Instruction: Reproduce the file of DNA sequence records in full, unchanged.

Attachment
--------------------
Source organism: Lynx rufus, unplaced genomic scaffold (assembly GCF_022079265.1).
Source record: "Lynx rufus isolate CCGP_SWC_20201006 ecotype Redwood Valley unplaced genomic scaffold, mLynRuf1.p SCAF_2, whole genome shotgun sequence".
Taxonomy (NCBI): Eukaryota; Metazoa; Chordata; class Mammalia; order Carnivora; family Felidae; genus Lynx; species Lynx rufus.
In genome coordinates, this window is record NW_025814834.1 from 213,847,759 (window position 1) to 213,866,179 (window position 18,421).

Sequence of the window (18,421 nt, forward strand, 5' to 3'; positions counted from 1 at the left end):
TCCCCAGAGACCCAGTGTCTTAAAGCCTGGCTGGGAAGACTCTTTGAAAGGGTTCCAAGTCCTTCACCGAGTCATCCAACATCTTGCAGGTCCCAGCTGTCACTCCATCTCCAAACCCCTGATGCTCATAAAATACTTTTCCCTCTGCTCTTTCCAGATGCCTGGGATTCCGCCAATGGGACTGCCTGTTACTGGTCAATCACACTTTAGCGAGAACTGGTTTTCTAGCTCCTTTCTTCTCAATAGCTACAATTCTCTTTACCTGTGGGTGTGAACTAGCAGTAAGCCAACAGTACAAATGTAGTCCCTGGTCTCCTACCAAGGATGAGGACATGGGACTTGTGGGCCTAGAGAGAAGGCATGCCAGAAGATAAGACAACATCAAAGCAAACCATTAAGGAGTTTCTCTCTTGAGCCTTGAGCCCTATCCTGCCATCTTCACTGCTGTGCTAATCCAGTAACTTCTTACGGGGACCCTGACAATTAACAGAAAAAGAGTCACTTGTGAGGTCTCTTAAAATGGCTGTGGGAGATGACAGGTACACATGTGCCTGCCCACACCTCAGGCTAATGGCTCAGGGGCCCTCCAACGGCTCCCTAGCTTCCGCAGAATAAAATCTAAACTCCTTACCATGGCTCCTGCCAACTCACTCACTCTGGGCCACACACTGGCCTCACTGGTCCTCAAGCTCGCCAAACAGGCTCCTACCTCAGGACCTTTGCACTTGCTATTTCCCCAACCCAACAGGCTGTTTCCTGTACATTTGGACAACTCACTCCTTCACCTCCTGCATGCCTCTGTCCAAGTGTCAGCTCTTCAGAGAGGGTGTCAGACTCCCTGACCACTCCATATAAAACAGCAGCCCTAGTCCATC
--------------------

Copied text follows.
Source organism: Lynx rufus, unplaced genomic scaffold (assembly GCF_022079265.1).
Source record: "Lynx rufus isolate CCGP_SWC_20201006 ecotype Redwood Valley unplaced genomic scaffold, mLynRuf1.p SCAF_2, whole genome shotgun sequence".
Taxonomy (NCBI): Eukaryota; Metazoa; Chordata; class Mammalia; order Carnivora; family Felidae; genus Lynx; species Lynx rufus.
In genome coordinates, this window is record NW_025814834.1 from 213,847,759 (window position 1) to 213,866,179 (window position 18,421).

Sequence of the window (18,421 nt, forward strand, 5' to 3'; positions counted from 1 at the left end):
TCCCCAGAGACCCAGTGTCTTAAAGCCTGGCTGGGAAGACTCTTTGAAAGGGTTCCAAGTCCTTCACCGAGTCATCCAACATCTTGCAGGTCCCAGCTGTCACTCCATCTCCAAACCCCTGATGCTCATAAAATACTTTTCCCTCTGCTCTTTCCAGATGCCTGGGATTCCGCCAATGGGACTGCCTGTTACTGGTCAATCACACTTTAGCGAGAACTGGTTTTCTAGCTCCTTTCTTCTCAATAGCTACAATTCTCTTTACCTGTGGGTGTGAACTAGCAGTAAGCCAACAGTACAAATGTAGTCCCTGGTCTCCTACCAAGGATGAGGACATGGGACTTGTGGGCCTAGAGAGAAGGCATGCCAGAAGATAAGACAACATCAAAGCAAACCATTAAGGAGTTTCTCTCTTGAGCCTTGAGCCCTATCCTGCCATCTTCACTGCTGTGCTAATCCAGTAACTTCTTACGGGGACCCTGACAATTAACAGAAAAAGAGTCACTTGTGAGGTCTCTTAAAATGGCTGTGGGAGATGACAGGTACACATGTGCCTGCCCACACCTCAGGCTAATGGCTCAGGGGCCCTCCAACGGCTCCCTAGCTTCCGCAGAATAAAATCTAAACTCCTTACCATGGCTCCTGCCAACTCACTCACTCTGGGCCACACACTGGCCTCACTGGTCCTCAAGCTCGCCAAACAGGCTCCTACCTCAGGACCTTTGCACTTGCTATTTCCCCAACCCAACAGGCTGTTTCCTGTACATTTGGACAACTCACTCCTTCACCTCCTGCATGCCTCTGTCCAAGTGTCAGCTCTTCAGAGAGGGTGTCAGACTCCCTGACCACTCCATATAAAACAGCAGCCCTAGTCCATC